In his 2007 book Finland washed with Anna Politkovskaya's blood (Finnish: Saatana saapuu Helsinkiin, Literally: Satan Arrives in Helsinki, which alludes to Saatana saapuu Moskovaan, the Finnish language title for The Master and Margarita by Bulgakov) he supported the conspiracy theory that Anna Politkovskaya assassination was organized as an attempt to smear the Russian president Vladimir Putin. Bäckman has hinted that Politkovskaya was depressed and ordered her own murder. According to Bäckman, Politkovskaya, a Russian writer and human rights activist, was an American agent. He also criticizes Finns' reaction to the murder. Bäckman accused Finnish Green League politician Heidi Hautala and the Finnish media of inciting hatred towards Russia and Vladimir Putin. Hautala, depicted on the book cover (pictured), saw this as a smear campaign, but refused to take legal action, preferring to allow the book to speak for itself.
Bäckman admires Vladmir Putin, crediting all recent successes of Russia to Putin's personality and health. He has compared Putin to Cold War-era Finnish president Urho Kekkonen, and claimed he wishes Putin would likewise rule Russia for 26 years. He stated that Finland also needs organizations such as the pro-Kremlin Nashi and Walking Together. According to Bäckman, the freedom of the press in Russia is considerably higher than in Finland, and Estonia is not free at all.
Bäckman in Russian media
According to Finnish Academy chairman Arto Mustajoki, Dr. Bäckman is five times more visible in the Russian media than previous Finnish premier Jyrki Katainen or previous president Tarja Halonen. According to Mustajoki, Russians treat Bäckman as "hero" because he defends Russian minorities in the Baltic States.
Bäckman and Estonia
Bäckman's work has been published in Finland and Estonia. Many of his published opinions are provocative and some have been regarded as pro-Putin and anti-Estonian by commentators in the Estonian press. Bäckman has stated that Estonia "does not exist" as a sovereign state.
The Bronze Soldier book
In his highly controversial book about the Estonian Bronze Soldier Pronssisoturi: Viron patsaskiistan tausta ja sisältö, published in Finnish in 2008, Bäckman disagrees with the integration policies of Estonia. In his opinion, Estonian integration policies that have seen some 147,000 Russian speakers receiving Estonian citizenship in the past decade are "apartheid" and represent a "criminal discrimination of Russians". In the Bronze Soldier he dismissed the Soviet occupation of Estonia as a "Nazi myth". Bäckman has gained publicity in Estonia for denying the Soviet occupation during 1940-1941 and 1944-1991:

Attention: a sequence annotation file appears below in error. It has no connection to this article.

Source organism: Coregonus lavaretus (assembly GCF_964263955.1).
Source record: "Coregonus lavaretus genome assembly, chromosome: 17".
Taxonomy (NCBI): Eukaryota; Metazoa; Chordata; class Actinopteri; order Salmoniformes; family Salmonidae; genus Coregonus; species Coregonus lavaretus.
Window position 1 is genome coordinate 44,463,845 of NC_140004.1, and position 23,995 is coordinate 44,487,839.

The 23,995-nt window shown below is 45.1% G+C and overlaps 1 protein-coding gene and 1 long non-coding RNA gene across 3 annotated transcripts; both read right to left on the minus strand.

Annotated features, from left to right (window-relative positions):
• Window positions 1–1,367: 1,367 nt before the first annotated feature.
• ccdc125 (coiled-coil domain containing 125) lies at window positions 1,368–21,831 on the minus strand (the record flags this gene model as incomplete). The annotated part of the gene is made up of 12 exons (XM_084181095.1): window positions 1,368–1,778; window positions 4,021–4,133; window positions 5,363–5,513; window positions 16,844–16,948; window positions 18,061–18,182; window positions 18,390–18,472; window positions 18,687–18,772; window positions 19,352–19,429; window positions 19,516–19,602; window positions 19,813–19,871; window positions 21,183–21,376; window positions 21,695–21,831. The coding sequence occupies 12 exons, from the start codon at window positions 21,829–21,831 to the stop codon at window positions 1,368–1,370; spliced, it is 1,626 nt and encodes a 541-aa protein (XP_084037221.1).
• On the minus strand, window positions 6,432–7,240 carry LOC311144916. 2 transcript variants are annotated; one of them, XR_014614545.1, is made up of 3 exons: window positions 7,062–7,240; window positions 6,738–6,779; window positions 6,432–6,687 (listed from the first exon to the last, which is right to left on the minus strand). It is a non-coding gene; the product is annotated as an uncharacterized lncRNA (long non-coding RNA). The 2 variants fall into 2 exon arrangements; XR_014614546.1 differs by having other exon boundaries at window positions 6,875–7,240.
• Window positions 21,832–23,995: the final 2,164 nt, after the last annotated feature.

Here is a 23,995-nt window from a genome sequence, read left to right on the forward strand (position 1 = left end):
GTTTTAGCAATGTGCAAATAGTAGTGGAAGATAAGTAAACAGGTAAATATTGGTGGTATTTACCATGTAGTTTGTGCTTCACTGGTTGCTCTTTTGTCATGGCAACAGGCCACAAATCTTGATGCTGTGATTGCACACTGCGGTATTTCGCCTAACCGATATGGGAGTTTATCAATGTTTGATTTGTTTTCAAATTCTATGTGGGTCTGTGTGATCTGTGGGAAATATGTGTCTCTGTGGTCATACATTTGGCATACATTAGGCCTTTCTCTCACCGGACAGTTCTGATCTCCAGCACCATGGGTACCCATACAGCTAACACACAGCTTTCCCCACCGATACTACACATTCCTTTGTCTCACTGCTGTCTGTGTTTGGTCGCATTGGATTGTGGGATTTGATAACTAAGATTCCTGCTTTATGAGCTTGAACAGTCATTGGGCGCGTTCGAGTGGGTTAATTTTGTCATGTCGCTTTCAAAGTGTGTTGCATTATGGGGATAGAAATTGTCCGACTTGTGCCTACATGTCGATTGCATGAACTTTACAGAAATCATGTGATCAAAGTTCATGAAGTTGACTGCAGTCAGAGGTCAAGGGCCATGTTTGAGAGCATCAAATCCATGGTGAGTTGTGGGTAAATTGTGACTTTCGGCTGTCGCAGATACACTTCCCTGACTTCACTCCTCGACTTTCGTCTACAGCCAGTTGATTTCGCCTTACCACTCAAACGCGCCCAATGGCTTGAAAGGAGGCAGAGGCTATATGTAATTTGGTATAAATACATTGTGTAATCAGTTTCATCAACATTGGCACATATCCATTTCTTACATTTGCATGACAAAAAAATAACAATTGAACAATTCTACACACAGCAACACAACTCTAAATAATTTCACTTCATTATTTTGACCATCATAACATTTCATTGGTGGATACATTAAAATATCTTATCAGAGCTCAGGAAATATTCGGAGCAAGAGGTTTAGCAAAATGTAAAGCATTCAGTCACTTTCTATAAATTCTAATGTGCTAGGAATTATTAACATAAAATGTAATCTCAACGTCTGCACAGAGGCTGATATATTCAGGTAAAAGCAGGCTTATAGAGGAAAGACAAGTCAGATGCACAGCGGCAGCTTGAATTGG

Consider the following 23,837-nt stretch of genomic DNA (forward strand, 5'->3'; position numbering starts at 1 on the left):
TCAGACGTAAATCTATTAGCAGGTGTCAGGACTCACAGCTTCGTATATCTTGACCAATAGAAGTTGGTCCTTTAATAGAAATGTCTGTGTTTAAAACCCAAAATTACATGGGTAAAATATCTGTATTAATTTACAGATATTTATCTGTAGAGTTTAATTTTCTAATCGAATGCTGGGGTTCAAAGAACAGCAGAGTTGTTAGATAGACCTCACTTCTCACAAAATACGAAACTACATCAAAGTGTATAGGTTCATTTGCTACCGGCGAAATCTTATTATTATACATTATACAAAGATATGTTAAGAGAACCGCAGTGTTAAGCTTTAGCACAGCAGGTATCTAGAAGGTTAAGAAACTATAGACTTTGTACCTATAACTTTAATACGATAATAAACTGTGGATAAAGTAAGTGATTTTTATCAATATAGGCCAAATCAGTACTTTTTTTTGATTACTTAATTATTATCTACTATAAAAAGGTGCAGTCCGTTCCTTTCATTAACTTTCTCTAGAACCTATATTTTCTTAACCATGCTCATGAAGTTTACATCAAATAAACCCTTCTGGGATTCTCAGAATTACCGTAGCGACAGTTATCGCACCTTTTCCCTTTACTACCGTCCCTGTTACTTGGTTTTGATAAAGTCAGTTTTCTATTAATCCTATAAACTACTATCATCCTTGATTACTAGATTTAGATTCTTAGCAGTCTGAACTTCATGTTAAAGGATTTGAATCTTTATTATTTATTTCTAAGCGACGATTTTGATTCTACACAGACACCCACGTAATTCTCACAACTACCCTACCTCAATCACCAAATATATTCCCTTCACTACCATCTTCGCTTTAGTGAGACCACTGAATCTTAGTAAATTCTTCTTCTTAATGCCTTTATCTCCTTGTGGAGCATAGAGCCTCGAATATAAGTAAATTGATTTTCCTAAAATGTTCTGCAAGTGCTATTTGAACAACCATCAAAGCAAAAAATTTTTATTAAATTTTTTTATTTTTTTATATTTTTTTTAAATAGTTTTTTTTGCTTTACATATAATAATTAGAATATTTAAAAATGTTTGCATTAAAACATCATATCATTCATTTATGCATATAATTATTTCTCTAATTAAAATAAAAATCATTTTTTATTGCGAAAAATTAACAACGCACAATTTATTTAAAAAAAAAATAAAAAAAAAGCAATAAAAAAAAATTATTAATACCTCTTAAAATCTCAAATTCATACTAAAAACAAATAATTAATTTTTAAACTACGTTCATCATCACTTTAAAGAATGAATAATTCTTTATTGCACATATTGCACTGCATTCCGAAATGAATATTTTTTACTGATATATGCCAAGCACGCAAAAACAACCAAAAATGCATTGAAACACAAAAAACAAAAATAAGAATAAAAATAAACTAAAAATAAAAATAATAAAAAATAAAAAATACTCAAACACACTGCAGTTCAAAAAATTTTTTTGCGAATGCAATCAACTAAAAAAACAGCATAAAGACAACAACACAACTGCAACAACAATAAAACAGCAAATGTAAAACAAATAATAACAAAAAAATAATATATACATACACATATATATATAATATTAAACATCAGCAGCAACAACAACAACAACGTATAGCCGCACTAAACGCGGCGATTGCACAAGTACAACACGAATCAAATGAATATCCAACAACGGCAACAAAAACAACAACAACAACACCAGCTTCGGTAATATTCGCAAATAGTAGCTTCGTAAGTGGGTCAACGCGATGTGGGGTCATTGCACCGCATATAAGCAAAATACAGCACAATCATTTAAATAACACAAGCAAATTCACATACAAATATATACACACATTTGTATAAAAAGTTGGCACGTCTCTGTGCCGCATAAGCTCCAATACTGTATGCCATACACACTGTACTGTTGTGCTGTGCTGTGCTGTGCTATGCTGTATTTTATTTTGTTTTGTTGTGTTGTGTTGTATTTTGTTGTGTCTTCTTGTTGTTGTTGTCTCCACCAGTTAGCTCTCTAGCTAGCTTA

"In my opinion speaking or writing of Soviet "occupation" should be criminalised as a form of racist propaganda.
In connection to the publication of the book in September 2008, Bäckman gave several interviews, including one in which he claimed Estonia will join Russia within a decade. Bäckman also claimed that the "destruction" of the Bronze Soldier grave site and monument in April 2007 by the Estonian government was "the end of history of Estonia". He speculated that most of the Russian youth all over Russia, including children, hate Estonia and deny her the right to exist. Bäckman went on to predict that in ten years at most, the Nashi would come to power in Russia, leading to an end of the Estonian statehood shortly afterwards.
After the publication of the book, Finnish and Estonian cultural figures, scholars, journalists and politicians, including Henrik Lax, Lasse Lehtinen and Sofi Oksanen, addressed the University of Helsinki in an open letter of protest, partly in relation to Bäckman teaching a course on "specialities of Estonian legal policy" in the Spring 2009 semester. Bäckman immediately threatened to sue the letter's authors for libel and later filed a criminal complaint, but the Helsinki Police refused to open investigation. The former minister of foreign affairs of Finland Dr. Erkki Tuomioja called Bäckman's book as "deliberate provocation", but condemned the open letter for violating the principles of freedom of speech. The University of Helsinki distanced itself in a statement holding that Bäckman's political views are his own and do not represent the University's.
Nashi protests in Helsinki